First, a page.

October will long be remembered in Northern California, where wildfires destroyed over 8,000 structures, killed scores, and forever changed Sonoma and Napa counties. Survivors face new threats and hazards seldom addressed in design-build magazines and chat rooms.
We instinctually fear flames from wildfires, but smoke and dust impact more people than fires. The young, pregnant, elderly, and anyone with a respiratory illness, such as asthma, are especially at risk. Even the healthiest individual can succumb to illness or death if they inhale too much smoke or dust.
Smoke from burning buildings and cars contains dangerous chemicals and heavy metals not found in your average campfire. Here are some best practices for minimizing exposure during wildfire season.
Air Sealing & Ventilation
Home Energy Magazine readers are familiar with air sealing to minimize heat loss, but emergency air sealing involves temporary measures you may not have considered.
- Keep windows and doors closed.
- Shut off outside air intakes for forced air systems. This may include temporarily covering attic or crawlspace vents, incoming air ducts for HRVs/ERVs and central forced air systems. (Note: Contact your HVAC professional to make sure it’s okay to block these vents. Doing so—on some units—may increase static pressure and burn out a fan.)
- Some ventilation systems are designed to filter outside air. These systems may continue operating if they do not noticeably worsen indoor air quality. While standard media filtration may effectively remove fine particulates, it will most likely do nothing to reduce smoke odors and combustion gases.
- If possible, minimize use of exhaust fans such as those in bathrooms and over stoves, and don’t forget that a clothes dryer is a huge “vacuum” that can cause significant outside air infiltration.
- Run central ventilation fans in recirculation mode. This process—even with standard residential air filters—has been found to successfully remove fine particulates from the air. This is true when you’re in a vehicle, too.
Protecting Yourself from Dust and Smoke
So now that you’ve done the above, how do you protect yourself from smoke and dust indoors?
- When it’s really dusty or you’re doing dust-generating work like cleaning, playing, or moving furniture or boxes, you should consider wearing a mask to reduce fine particle A typical “dust mask” does very little good. A rated N95 maskis suitable and recommended for most DIY situations. If you have a beard you’ll need a full-face respirator, which are considerably more expensive and effective.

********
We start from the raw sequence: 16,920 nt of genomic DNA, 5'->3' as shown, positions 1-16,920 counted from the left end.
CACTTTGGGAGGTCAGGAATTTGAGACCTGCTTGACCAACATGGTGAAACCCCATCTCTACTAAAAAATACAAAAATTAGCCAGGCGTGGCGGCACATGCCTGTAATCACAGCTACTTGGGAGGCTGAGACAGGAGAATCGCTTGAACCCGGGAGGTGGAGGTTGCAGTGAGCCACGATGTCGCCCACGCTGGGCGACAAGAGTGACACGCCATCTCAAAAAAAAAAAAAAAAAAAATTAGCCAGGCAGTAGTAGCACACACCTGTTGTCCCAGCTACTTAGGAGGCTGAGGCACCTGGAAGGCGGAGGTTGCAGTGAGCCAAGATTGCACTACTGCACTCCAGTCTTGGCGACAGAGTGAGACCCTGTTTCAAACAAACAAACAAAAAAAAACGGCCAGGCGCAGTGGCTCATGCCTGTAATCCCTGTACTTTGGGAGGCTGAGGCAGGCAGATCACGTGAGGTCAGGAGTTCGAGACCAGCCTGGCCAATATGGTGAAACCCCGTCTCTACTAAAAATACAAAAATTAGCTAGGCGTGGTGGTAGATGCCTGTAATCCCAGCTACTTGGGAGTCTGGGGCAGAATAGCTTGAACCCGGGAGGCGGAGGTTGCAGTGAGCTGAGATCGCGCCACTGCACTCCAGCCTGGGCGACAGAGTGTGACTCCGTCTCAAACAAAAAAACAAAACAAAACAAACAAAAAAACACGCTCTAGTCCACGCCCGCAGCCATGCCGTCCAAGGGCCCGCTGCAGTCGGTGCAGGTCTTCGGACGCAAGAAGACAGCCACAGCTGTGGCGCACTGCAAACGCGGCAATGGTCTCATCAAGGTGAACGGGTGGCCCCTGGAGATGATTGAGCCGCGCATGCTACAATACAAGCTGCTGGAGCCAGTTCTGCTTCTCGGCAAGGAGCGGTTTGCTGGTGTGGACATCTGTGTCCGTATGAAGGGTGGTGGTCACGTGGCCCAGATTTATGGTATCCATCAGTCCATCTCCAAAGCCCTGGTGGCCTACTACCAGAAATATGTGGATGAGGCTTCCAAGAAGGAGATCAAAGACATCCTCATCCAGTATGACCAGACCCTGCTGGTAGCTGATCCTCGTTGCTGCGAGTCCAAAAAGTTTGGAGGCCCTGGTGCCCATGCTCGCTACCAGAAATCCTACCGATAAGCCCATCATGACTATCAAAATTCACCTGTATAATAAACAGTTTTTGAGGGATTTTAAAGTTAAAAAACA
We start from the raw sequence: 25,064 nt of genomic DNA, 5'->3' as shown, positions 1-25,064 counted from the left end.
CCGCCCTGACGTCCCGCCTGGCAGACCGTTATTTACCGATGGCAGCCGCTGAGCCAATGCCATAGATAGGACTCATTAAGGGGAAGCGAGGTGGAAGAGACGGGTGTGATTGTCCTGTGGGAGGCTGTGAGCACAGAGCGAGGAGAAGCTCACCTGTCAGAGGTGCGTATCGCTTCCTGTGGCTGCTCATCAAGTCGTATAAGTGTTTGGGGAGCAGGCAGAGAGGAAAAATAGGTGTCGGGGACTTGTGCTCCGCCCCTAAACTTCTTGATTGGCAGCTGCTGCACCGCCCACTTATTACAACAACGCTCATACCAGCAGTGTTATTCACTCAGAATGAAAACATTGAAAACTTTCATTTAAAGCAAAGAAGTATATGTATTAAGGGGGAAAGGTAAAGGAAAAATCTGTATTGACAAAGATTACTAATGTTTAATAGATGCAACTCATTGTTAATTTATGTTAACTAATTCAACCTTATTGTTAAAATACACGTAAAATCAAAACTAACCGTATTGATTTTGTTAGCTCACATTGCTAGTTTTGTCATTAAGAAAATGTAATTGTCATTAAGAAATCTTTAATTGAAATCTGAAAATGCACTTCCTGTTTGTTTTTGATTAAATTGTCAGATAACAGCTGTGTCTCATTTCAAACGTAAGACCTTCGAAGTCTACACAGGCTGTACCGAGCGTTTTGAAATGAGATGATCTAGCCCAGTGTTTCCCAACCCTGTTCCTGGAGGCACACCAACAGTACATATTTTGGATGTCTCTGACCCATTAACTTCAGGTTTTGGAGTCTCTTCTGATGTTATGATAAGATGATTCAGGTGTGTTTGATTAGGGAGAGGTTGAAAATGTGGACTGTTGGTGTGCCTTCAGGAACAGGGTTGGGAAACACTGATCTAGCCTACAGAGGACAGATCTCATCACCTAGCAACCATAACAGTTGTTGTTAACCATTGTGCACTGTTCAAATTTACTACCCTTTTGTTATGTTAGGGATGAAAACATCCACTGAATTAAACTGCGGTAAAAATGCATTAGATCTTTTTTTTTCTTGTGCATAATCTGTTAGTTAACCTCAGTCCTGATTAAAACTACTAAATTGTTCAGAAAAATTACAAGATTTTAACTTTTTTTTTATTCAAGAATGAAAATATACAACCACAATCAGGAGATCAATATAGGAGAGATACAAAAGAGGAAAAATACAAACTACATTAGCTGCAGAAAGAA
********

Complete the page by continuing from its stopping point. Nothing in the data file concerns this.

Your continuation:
- Use a plug-in HEPA air purifier or scrubber 24/7, but especially during and after cleaning and while sleeping.
- Clean using best practices for minimizing aerosolization of fine particulates:
- Wet-wipe and discard used rags. Do not dry dust with a feather duster or rag.
- Mop instead of sweeping. Wet mopping will capture more fine particulates and collect them in the waste bucket. Sweeping creates massive amounts of airborne dust.
- Use a True-HEPA vacuum on carpets, floors, couches, beds, and so on. Vacuum only when you’re just about to leave the space for some time. Vacuuming, even with a HEPA vacuum, will generate significant dust in the air. Leaving right after you vacuum allows that fine particulate to settle out of the air while you aren’t around to breathe it in. Vacuuming a bedroom right before bed is not advised.
- If you can afford it, hire a professional for cleaning mold, getting rid of asbestos, and for lead abatement.
Immediate Threats After a Fire
These basic measures may save your life when you return to clean up after a fire.
- Do not reenter a fire stricken area or building unless a professional has verified it is safe to enter. Fires may reappear and you don’t want to be stuck in the danger zone. Do not go around police/fire barricades or ignore evacuation orders.
- Do not approach downed power lines or attempt to work around electrical wires.
- If the structure has been significantly impacted and there are any concerns about the structural integrity of the building, do not enter until an expert or structural engineer clears the building.
- Do not enter areas with standing water. There may be hidden dangers in the water.
- Hire a professional fire restoration company—if you can. Talk to your insurance ASAP.
Most of the above comments are about managing dust (fine particulates) and smoke. Smoke smells are more tricky and worthy of a follow up blog. Smoke smells from fires can linger on building materials. Common approaches include applying a liquid-applied vapor barrier over materials or using ozone indoors. There are pros and cons of each approach, and there are other options to discuss. Our advice is to first focus on the dust and tackle the smoke smell next.
Alex Stadtner is President of Healthy Building Science, Inc.